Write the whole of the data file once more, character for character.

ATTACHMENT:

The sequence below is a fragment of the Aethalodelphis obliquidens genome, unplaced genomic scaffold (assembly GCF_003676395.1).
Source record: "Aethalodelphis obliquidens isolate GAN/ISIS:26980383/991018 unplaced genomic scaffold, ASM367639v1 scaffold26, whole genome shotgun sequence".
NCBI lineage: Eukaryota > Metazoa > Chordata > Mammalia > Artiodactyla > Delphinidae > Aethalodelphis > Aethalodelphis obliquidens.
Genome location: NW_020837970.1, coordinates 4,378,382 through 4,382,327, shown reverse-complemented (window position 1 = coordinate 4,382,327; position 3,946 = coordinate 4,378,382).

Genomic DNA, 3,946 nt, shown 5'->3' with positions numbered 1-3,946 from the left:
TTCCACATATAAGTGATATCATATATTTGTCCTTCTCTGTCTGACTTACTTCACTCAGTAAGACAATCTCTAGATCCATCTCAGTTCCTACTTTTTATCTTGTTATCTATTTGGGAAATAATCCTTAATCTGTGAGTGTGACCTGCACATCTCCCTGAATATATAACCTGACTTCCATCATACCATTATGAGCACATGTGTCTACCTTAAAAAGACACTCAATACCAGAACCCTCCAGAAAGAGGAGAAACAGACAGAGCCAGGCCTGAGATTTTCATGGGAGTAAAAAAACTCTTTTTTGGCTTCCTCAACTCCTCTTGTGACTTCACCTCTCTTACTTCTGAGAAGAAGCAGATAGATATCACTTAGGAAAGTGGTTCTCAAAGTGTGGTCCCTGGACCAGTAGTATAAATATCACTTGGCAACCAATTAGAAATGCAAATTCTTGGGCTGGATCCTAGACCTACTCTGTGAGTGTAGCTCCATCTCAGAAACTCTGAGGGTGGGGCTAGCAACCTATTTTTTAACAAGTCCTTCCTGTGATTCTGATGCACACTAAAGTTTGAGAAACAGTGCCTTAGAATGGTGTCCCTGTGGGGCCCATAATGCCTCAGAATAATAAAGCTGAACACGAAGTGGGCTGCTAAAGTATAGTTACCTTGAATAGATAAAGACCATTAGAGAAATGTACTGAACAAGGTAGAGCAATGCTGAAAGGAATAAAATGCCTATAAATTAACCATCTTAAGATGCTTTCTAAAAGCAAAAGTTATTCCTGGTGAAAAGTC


The sequence below is a fragment of the Aethalodelphis obliquidens genome, unplaced genomic scaffold (assembly GCF_003676395.1).
Source record: "Aethalodelphis obliquidens isolate GAN/ISIS:26980383/991018 unplaced genomic scaffold, ASM367639v1 scaffold26, whole genome shotgun sequence".
NCBI lineage: Eukaryota > Metazoa > Chordata > Mammalia > Artiodactyla > Delphinidae > Aethalodelphis > Aethalodelphis obliquidens.
Genome location: NW_020837970.1, coordinates 4,378,382 through 4,382,327, shown reverse-complemented (window position 1 = coordinate 4,382,327; position 3,946 = coordinate 4,378,382).

Genomic DNA, 3,946 nt, shown 5'->3' with positions numbered 1-3,946 from the left:
TTCCACATATAAGTGATATCATATATTTGTCCTTCTCTGTCTGACTTACTTCACTCAGTAAGACAATCTCTAGATCCATCTCAGTTCCTACTTTTTATCTTGTTATCTATTTGGGAAATAATCCTTAATCTGTGAGTGTGACCTGCACATCTCCCTGAATATATAACCTGACTTCCATCATACCATTATGAGCACATGTGTCTACCTTAAAAAGACACTCAATACCAGAACCCTCCAGAAAGAGGAGAAACAGACAGAGCCAGGCCTGAGATTTTCATGGGAGTAAAAAAACTCTTTTTTGGCTTCCTCAACTCCTCTTGTGACTTCACCTCTCTTACTTCTGAGAAGAAGCAGATAGATATCACTTAGGAAAGTGGTTCTCAAAGTGTGGTCCCTGGACCAGTAGTATAAATATCACTTGGCAACCAATTAGAAATGCAAATTCTTGGGCTGGATCCTAGACCTACTCTGTGAGTGTAGCTCCATCTCAGAAACTCTGAGGGTGGGGCTAGCAACCTATTTTTTAACAAGTCCTTCCTGTGATTCTGATGCACACTAAAGTTTGAGAAACAGTGCCTTAGAATGGTGTCCCTGTGGGGCCCATAATGCCTCAGAATAATAAAGCTGAACACGAAGTGGGCTGCTAAAGTATAGTTACCTTGAATAGATAAAGACCATTAGAGAAATGTACTGAACAAGGTAGAGCAATGCTGAAAGGAATAAAATGCCTATAAATTAACCATCTTAAGATGCTTTCTAAAAGCAAAAGTTATTCCTGGTGAAAAGTC